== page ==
At the age of 74, the radical dramatist Edward Bond has finally made his belated West End debut. It comes courtesy of Jonathan Kent, who directs this splendid production of Bond's 1973 comedy The Sea.
A good example of a prophet without honour in his own country, Bond is fêted and regularly scheduled on the Continent, but he is cold-shouldered by the English theatre establishment. This is partly through his marked propensity to row with and estrange himself from the subsidised companies.
The director is the man who made a hot West End ticket of the verse tragedies of Racine. Here Kent brilliantly succeeds in his gamble of fielding a Bond piece as the second instalment of his inaugural season at the Theatre Royal, Haymarket. He has already mounted a searching revival in Sheffield of Lear, Bond's mighty riposte to Shakespeare's tragedy. Now Kent stages a production that beautifully captures what is hilarious and haunting in The Sea, Bond's free response to The Tempest, Shakespeare's greatest tragicomedy.
Set in a small East Anglian town in 1907 with war on the horizon, it begins with a shipwreck and death-by-drowning and ends with the suspended answer to a question and tentative hope. In between, it focuses on the deeply unsentimental education of Willy Carson (the excellent Harry Lloyd), a young outsider who survived his friend Colin, the great white hope of the district.
Film of crashing waves is flashed on a scrim between scenes, reminding us of the awesome indifference of the sea to man's concerns. Throughout, Kent's expertly acted production has the measure of the play's colliding perspectives. It is alert to the gloriously petty comedy of small-town life presided over by Mrs Rafi, the local Lady Bracknell. Her autocratic disdain is tempered in Eileen Atkins' magnificent performance by a wry, hard-eyed acknowledgment of the lonely, loveless existence that comes with playing the monster of people's expectations. Marcia Warren is a joy as Mrs Rafi's frustrated, attention-seeking sidekick.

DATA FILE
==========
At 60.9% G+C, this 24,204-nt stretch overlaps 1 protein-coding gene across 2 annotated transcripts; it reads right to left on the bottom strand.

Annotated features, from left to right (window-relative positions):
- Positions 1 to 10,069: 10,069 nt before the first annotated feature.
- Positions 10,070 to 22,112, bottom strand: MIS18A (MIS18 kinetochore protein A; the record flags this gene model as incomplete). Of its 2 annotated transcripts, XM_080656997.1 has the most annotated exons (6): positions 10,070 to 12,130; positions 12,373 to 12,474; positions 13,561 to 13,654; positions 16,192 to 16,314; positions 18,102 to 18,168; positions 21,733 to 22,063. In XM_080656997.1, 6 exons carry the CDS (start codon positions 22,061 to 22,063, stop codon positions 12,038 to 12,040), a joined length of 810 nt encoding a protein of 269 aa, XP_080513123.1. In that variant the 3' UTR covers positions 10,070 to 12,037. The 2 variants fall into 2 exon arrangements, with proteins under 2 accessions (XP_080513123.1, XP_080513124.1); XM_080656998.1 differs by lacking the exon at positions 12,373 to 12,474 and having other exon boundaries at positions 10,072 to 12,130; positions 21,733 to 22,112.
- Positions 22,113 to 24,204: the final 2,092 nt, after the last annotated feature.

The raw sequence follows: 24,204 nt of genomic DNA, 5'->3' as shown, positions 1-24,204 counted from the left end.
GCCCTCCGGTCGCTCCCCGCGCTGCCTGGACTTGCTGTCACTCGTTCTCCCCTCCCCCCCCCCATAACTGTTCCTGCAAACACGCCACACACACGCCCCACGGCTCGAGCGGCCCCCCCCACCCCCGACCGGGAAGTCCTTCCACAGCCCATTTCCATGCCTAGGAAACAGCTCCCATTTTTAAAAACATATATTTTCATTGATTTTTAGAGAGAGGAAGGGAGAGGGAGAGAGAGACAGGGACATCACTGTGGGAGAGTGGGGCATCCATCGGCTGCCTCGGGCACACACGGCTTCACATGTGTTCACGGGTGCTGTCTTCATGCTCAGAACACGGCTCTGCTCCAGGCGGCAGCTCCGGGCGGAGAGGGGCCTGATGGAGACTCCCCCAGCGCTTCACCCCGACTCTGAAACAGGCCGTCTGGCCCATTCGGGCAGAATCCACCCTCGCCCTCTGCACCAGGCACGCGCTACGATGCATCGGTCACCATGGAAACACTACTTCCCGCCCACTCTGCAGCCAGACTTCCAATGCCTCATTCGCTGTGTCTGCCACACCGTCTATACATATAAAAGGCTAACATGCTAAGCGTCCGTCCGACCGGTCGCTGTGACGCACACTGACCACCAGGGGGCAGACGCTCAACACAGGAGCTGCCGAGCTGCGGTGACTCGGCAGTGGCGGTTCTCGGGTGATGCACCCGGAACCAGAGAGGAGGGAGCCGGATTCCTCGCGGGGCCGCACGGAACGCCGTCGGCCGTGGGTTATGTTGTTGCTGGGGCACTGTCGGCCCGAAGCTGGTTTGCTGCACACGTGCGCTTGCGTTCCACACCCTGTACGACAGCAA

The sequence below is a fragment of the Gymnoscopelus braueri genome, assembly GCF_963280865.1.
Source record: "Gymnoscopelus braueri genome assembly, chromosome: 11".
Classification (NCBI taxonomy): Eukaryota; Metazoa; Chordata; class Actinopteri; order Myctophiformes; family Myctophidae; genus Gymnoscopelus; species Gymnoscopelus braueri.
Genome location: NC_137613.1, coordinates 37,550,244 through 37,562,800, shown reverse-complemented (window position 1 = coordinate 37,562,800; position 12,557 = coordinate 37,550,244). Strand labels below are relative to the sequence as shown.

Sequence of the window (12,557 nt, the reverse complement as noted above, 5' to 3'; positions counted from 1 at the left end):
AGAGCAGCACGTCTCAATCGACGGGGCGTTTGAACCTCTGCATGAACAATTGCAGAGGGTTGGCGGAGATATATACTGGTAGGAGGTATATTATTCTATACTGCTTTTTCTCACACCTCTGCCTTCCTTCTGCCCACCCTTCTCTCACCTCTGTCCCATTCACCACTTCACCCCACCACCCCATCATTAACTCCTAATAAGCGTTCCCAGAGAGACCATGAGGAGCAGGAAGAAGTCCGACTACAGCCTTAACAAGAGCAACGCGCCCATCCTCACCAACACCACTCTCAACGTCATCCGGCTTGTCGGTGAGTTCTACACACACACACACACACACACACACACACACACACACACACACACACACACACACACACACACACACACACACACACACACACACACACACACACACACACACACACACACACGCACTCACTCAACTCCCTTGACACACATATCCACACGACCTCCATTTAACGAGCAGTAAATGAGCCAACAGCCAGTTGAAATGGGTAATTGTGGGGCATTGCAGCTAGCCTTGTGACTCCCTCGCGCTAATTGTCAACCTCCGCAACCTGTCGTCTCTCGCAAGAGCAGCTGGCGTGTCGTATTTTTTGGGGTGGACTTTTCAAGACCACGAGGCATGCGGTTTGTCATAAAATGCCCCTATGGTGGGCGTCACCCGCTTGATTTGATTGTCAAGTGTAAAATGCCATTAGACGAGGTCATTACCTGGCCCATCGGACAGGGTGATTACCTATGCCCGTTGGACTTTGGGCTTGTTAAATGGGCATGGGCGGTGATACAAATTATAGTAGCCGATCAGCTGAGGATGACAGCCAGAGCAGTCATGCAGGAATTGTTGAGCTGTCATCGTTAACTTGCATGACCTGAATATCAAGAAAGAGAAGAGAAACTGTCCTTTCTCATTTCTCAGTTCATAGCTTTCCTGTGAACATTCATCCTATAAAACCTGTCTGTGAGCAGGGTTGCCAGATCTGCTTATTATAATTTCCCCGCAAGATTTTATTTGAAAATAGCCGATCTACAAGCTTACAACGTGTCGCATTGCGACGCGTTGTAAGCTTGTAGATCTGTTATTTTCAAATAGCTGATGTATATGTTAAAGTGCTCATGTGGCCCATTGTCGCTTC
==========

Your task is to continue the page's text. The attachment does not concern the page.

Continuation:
This is a tightly stratified world where a pressured sense of his social inferiority drives the draper (played by a wonderfully demented David Haig) to paranoid delusions of alien invasion and paroxysms of racial hatred.
But, thanks to characters such as the wrecked, beach-dwelling eccentric Evens (a sympathetic David Burke), the play has a poetic reach that, liberatingly, can view man's life against a galactic backdrop. "Who can kill space, or time, or dust?... All destruction is finally petty, and in the end life laughs at death."
Meanwhile, there are terrific set-pieces of misdirected violence (the draper frenziedly stabbing the wrong corpse) and of ludicrously botched ceremonies (the ashes of the deceased flung over all in a fight).
And the inset play, Orpheus and Eurydice, has a cunningly inverted moral: don't look away, keep your eyes trained backwards on suffering and on what you care about.
The play's different scales of reference are encapsulated – with a nicely droll, deprecatory touch – in the wise fool's injunction to the young hero: "Catch the 11.45 and change the world."Reuse content